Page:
As a supplement to the presentation (see post below this one) on social media marketing given at the Ohio ACTE Conference on August 7, 2008, comes The Get Social Project: The List of 15. The purpose of the list is to introduce you and allow you to explore social media tools on your own time and at your own pace. If you complete the list of 15 you will be more aware of the tools and may even decide that they can be useful in marketing, communications, or recruiting. If you have questions or need help, you shouldn't hesitate to ask by emailing Shane Haggerty at firstname.lastname@example.org or by posting your question or comment on this blog. To get started, you have to understand the reason why social media can be valuable. View this video for an easy explanation.
The List of 15:
1. Read one or two blogs and post a comment on at least one. Here are some blogs you can visit: OHP Office of Communications Blog, DrTimTyson.com, OHP Superintendent's Blog, or do a Google search like "Blogs About..." Posting comments is an important part because it contributes to the online conversation. Read any blog you want and make a comment.
2. Once you find a blog or blogs you are interested in, subscribe to it by adding your email if it has that option. If you can't subscribe to it, subscribe to the RSS Feed on the page. Need more help on understanding an RSS Feed? Watch this video.
3. Create your own iGoogle page where you can host various blogs all in one section. Here you will be able to view the various blogs you subscribe to and see if they have been updated. An iGoogle page is just a way to host your RSS feed subscriptions.
4. Create your own blog! You can create a personal blog (maybe you have something to say!) or create one for your school district or organization. You can use WordPress, TypePad, LiveJournal, or Blogger.
5. Visit Flickr and search around. Then, create a Flickr account to share photos or videos.
6. Watch YouTube videos. There are a number of colleges, especially, that have their own dedicated channel on YouTube for hosting. If you are brave, create a video and post it on YouTube. The thing to remember about YouTube or all online video is that people want videos to be REAL. This means it doesn't have to be slick or have high production quality. People enjoy rough, grainy, unplanned, transparent, etc.
7. Visit other video sites like Viddler, VeOh, and SchoolTube.
8. Visit Wikipedia and see what a Wiki is all about. Also, visit WetPaint and see what you can do there to create a Wiki. WetPaint is a bit more user friendly and controllable, in my opinion. Wikis are great tools for classroom collaboration and for internal staff collaboration. You can use Wikis for long-term project planning, meetings, etc.
9. Check out Yahoo! Groups and Google Docs and see all the tools you can use there. Yahoo and Google Groups are also tools you can use for collaboration and planning. Google Docs also has web analytics, e-commerce options, chat, organizational email services, and other services that allow you to manage better and embrace collaboration and cooperation.
10. Join Twitter and start following people. You don't need to know people you follow, but rather pay attention to the field they work in or what they are interested in. Twitter is a great way to network and seek out advice or professional help. Also, many news organizations and corporations (airlines JetBlue, Southwest) are on Twitter and you can follow them and benefit from their updates. You can follow me @shanehaggerty or follow Ohio Hi-Point @OHPthisminute. If you still don't get it, watch this video for an explanation.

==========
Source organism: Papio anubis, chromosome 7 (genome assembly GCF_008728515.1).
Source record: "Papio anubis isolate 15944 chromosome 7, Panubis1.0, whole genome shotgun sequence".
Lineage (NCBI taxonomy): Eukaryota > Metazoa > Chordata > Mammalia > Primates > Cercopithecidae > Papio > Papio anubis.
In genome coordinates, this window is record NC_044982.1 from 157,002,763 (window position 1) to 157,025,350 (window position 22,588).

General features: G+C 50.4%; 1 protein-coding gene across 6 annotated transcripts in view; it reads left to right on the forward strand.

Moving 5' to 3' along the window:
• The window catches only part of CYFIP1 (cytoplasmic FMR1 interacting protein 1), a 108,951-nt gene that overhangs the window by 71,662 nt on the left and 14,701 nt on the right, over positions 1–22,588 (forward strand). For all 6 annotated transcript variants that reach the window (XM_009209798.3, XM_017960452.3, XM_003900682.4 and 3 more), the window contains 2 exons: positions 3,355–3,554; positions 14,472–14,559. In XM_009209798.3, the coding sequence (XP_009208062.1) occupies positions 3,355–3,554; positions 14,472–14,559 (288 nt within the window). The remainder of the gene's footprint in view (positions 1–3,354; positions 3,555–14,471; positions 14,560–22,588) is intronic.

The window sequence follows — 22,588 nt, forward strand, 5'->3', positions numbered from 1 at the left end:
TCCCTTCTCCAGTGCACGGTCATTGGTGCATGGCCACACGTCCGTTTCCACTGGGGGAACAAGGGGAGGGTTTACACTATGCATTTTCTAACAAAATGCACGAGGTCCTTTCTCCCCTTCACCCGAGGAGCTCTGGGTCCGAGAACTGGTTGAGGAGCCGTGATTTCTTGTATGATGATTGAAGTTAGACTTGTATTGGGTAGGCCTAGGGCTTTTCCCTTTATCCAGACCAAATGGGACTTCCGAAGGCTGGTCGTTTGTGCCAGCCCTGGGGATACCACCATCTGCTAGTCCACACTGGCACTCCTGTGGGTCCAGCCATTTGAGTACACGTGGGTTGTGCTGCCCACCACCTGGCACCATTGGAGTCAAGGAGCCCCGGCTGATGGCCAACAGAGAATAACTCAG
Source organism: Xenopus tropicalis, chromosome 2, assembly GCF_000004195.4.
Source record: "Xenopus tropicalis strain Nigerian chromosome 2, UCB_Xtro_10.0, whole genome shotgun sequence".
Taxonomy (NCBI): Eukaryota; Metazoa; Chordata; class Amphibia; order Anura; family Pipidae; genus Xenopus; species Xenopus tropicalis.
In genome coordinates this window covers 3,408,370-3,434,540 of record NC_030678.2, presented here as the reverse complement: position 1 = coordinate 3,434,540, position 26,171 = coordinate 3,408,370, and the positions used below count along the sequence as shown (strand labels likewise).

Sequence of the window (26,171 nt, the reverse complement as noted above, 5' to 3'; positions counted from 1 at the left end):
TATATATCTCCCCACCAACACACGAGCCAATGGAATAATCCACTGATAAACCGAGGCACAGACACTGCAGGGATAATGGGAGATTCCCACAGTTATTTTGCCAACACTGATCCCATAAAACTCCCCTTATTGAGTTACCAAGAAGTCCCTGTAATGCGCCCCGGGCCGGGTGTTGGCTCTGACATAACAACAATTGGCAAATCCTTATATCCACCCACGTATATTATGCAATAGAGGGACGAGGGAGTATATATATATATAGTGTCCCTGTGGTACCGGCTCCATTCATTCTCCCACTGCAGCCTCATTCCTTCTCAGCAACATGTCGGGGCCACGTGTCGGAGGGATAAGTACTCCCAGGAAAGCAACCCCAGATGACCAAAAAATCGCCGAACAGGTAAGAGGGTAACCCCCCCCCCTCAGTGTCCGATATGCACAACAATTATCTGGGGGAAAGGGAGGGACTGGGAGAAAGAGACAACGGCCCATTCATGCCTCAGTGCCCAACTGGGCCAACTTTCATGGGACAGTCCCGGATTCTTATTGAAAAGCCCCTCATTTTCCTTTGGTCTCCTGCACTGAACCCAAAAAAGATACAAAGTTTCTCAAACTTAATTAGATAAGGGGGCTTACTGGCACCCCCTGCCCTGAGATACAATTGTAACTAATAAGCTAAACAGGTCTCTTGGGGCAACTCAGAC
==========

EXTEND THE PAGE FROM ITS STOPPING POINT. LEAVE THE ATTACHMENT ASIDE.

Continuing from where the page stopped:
11. Sign-up for a Facebook profile. It's easy and fast and you can divulge as much info as you want. Once on there, search for friends, search for groups (most colleges have alumni groups) or professional interest groups. Many businesses and organizations (especially non-profits) have embraced Facebook.
12. Sign-up for a Linkedin profile. Linkedin is a place for adults and professionals and is a great way to network and seek out professional advice and services. Many organizations and companies have started using Linkedin (which allows people to basically post online resumes) for human resource purposes. There is also a group for Ohio Career-Tech Communicators you can join or create a group that applies to what you do.
13. Explore del.icio.us and sign-up. Use this site to easily bookmark websites you come across you'd like to use later for resources or for presentations or just for enjoyment.
14. Explore StumbleUpon and sign-up. Again, this site can easily help you explore the web and keep track of it all.
15. Visit Second Life and learn more. Visit the Ohio University Second Life Campus video on YouTube to see it in action.
Share what you create, how you are using social media, what works and what doesn't, and your opinions, by emailing email@example.com or by posting directly to this blog. Join our conversation within the Ohio ACTE PR Academy.
Of course, you may not want to do all 15 things on the list so you can pick-and-choose and explore what you wish. By completing everything you are guaranteed to at least educate yourself on what your students are experts at. Career-Tech is an innovative form of education and each of us who work in it should be proactive about these tools and embrace them to lead the world of education in innovative ways to utilize these tools.